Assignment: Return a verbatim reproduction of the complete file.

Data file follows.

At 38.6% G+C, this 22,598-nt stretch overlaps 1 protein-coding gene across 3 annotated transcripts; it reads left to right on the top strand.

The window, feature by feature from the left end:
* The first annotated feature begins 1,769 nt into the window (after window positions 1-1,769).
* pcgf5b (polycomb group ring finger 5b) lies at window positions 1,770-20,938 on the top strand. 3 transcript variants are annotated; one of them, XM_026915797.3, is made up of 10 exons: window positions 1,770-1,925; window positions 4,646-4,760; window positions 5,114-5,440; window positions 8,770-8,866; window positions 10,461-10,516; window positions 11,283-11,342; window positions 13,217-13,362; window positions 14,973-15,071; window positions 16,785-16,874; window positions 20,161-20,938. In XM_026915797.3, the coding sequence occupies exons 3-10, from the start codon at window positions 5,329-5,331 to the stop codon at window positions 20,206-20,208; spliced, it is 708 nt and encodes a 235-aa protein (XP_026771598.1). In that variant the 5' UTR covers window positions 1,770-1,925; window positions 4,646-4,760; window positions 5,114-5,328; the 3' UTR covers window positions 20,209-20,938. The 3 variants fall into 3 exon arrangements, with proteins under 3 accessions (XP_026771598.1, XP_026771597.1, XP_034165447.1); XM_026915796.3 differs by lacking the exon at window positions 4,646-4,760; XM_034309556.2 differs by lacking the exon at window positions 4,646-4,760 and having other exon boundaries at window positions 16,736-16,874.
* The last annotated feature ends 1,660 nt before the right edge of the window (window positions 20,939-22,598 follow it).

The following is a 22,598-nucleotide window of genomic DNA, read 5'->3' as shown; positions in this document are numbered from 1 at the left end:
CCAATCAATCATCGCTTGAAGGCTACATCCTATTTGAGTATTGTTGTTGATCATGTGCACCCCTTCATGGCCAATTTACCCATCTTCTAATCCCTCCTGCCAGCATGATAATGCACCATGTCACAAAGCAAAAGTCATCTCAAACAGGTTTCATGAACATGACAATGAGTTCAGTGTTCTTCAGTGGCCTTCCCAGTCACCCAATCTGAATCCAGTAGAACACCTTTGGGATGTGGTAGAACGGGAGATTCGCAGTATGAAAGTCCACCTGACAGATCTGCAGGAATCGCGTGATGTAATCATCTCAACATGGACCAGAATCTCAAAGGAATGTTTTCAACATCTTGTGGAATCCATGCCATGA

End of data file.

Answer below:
At 38.6% G+C, this 22,598-nt stretch overlaps 1 protein-coding gene across 3 annotated transcripts; it reads left to right on the top strand.

The window, feature by feature from the left end:
* The first annotated feature begins 1,769 nt into the window (after window positions 1-1,769).
* pcgf5b (polycomb group ring finger 5b) lies at window positions 1,770-20,938 on the top strand. 3 transcript variants are annotated; one of them, XM_026915797.3, is made up of 10 exons: window positions 1,770-1,925; window positions 4,646-4,760; window positions 5,114-5,440; window positions 8,770-8,866; window positions 10,461-10,516; window positions 11,283-11,342; window positions 13,217-13,362; window positions 14,973-15,071; window positions 16,785-16,874; window positions 20,161-20,938. In XM_026915797.3, the coding sequence occupies exons 3-10, from the start codon at window positions 5,329-5,331 to the stop codon at window positions 20,206-20,208; spliced, it is 708 nt and encodes a 235-aa protein (XP_026771598.1). In that variant the 5' UTR covers window positions 1,770-1,925; window positions 4,646-4,760; window positions 5,114-5,328; the 3' UTR covers window positions 20,209-20,938. The 3 variants fall into 3 exon arrangements, with proteins under 3 accessions (XP_026771598.1, XP_026771597.1, XP_034165447.1); XM_026915796.3 differs by lacking the exon at window positions 4,646-4,760; XM_034309556.2 differs by lacking the exon at window positions 4,646-4,760 and having other exon boundaries at window positions 16,736-16,874.
* The last annotated feature ends 1,660 nt before the right edge of the window (window positions 20,939-22,598 follow it).

The following is a 22,598-nucleotide window of genomic DNA, read 5'->3' as shown; positions in this document are numbered from 1 at the left end:
CCAATCAATCATCGCTTGAAGGCTACATCCTATTTGAGTATTGTTGTTGATCATGTGCACCCCTTCATGGCCAATTTACCCATCTTCTAATCCCTCCTGCCAGCATGATAATGCACCATGTCACAAAGCAAAAGTCATCTCAAACAGGTTTCATGAACATGACAATGAGTTCAGTGTTCTTCAGTGGCCTTCCCAGTCACCCAATCTGAATCCAGTAGAACACCTTTGGGATGTGGTAGAACGGGAGATTCGCAGTATGAAAGTCCACCTGACAGATCTGCAGGAATCGCGTGATGTAATCATCTCAACATGGACCAGAATCTCAAAGGAATGTTTTCAACATCTTGTGGAATCCATGCCATGA